Richard Kim’s new book, Confucianism and the Philosophy of Well-Being, has been published by Routledge. Congratulations, Richard! More information is here.
Call for Papers: Confucianism: Comparisons and Controversies
Professors Eirik Harris (Hong Kong Baptist University) and Henrique Schneider (Nordakademie) are guest editing volume 8.2 of the Journal Culture and Dialogue (Brill).
The guest editors seek 7-10 papers of high quality on topics related to Chinese philosophy, particularly engaging with all different types of Confucianism. This can occur from a perspective rooted within Chinese philosophy as well as in a comparative approach. The guest editors seek to put together a diverse special issue covering Classical Confucianism as well as contemporary themes for an audience that includes non-specialists in Chinese philosophy.
Philip J. Ivanhoe’s article, “How Confucius loses face in China’s new surveillance regime” has been published at Aeon. For the full article, click the URL below:
THE COLUMBIA SOCIETY FOR COMPARATIVE PHILOSOPHY
Welcomes: AARON STALNAKER (Indiana University)
With responses from: TIMOTHY CONNOLLY (East Stroudsburg University)
Please join on January 24, 2020 at 5:30 for his lecture entitled,
Dependence, Autonomy, and the Varieties of Relationship
ABSTRACT: This talk places master-student relations in the context of Confucian social theory, focusing on issues of obedience, remonstration, and respect for different sorts of authorities. I survey early Confucian accounts of the good society centered on role relations, personal development, and flourishing, both individual and communal. I then examine the question of autonomy within these relationships, looking closely at remonstration, obedience, and disobedience. The talk concludes with a broader discussion of human dependence, placing Confucian conceptions in dialogue with Eva Feder Kittay, Martha Fineman, and Alasdair MacIntyre. All three, like the Confucians, see dependency relations as central to human life and the problems of politics, in sharp contrast to most liberal views that imagine a social contract between autonomous, free, and equal individuals. Confucians view extreme dependence as a special case of the pervasive interdependence of all human beings on each other, with family relations serving in many respects as the model for other relations. Continue reading →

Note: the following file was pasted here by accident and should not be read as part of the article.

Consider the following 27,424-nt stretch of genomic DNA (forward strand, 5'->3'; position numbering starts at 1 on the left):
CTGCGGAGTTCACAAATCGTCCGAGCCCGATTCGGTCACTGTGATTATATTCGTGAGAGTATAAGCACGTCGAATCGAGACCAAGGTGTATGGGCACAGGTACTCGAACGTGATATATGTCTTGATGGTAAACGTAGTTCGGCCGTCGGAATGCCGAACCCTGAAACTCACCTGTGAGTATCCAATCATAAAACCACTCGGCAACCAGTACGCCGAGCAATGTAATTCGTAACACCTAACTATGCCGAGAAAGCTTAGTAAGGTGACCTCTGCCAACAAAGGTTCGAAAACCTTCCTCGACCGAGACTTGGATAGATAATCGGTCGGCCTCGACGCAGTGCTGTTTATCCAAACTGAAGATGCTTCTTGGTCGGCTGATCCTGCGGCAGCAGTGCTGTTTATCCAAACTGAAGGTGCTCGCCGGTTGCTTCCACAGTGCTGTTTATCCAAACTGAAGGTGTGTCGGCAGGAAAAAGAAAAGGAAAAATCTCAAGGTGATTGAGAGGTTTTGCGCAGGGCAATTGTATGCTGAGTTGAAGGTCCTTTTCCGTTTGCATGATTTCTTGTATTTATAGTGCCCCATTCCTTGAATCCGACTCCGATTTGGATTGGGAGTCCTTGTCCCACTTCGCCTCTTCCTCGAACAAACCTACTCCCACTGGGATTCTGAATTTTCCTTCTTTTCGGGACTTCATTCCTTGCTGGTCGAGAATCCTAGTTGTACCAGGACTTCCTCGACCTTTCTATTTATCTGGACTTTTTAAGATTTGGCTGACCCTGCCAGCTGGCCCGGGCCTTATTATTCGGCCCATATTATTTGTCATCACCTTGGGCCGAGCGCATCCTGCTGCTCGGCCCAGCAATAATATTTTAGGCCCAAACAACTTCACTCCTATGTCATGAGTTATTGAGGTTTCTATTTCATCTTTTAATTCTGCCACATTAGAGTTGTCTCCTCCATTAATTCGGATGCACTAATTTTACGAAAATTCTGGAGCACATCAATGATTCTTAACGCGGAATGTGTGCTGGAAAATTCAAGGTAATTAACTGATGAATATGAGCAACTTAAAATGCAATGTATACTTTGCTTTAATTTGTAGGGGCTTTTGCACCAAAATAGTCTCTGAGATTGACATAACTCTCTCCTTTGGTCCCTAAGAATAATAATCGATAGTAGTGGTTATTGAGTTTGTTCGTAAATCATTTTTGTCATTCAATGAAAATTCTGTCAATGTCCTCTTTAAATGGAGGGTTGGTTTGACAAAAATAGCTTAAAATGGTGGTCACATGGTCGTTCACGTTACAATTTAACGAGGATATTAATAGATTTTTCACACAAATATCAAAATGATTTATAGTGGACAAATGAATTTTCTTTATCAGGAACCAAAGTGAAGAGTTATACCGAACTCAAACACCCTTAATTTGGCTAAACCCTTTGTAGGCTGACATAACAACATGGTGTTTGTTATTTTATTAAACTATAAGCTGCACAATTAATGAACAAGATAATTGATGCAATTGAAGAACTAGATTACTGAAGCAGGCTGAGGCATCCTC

Keith Knapp has published “Confucian Learning and Influence,” a chapter in volume 2 of the Cambridge History of China, has been published. The chapter makes the argument that Confucianism was much more important during this period than previously thought. The Amazon link is here.
Oxford University Press has just published my new book on early Confucian social thought, and what contemporary people might learn from it: Mastery, Dependence, and the Ethics of Authority. The publisher’s page is here. At present the cheapest way to purchase it is directly from Oxford, with a discount code for 30% off (AAFLYG6).
This comes with hearty thanks to Steve Angle and Bryan Van Norden, who were belatedly revealed as the press’s referees.
The Organizing Committee of the 4th biennial conference of the World Consortium for Research in Confucian Cultures gladly announces a call for papers.
Conference theme: “Gender, Family, and Global Confucianism”
Conference and Organizing and Program Committee:
Heisook Kim (Ewha Woman’s University), Roger T. Ames (PKU), Jeong Keun Shin (Sungkyunkwan University) (co-chairs)
Bin Song and Ben Butina have co-authored a paper titled “An Empirical Study and Theoretical Reflection on the Knowledge and Perceptions of Ruism in the United States,” which is newly published by Confucian Academy 2019 (1). The article is bilingual, and its English version is on p.82-98. The full issue is available here. Its results are somewhat surprising!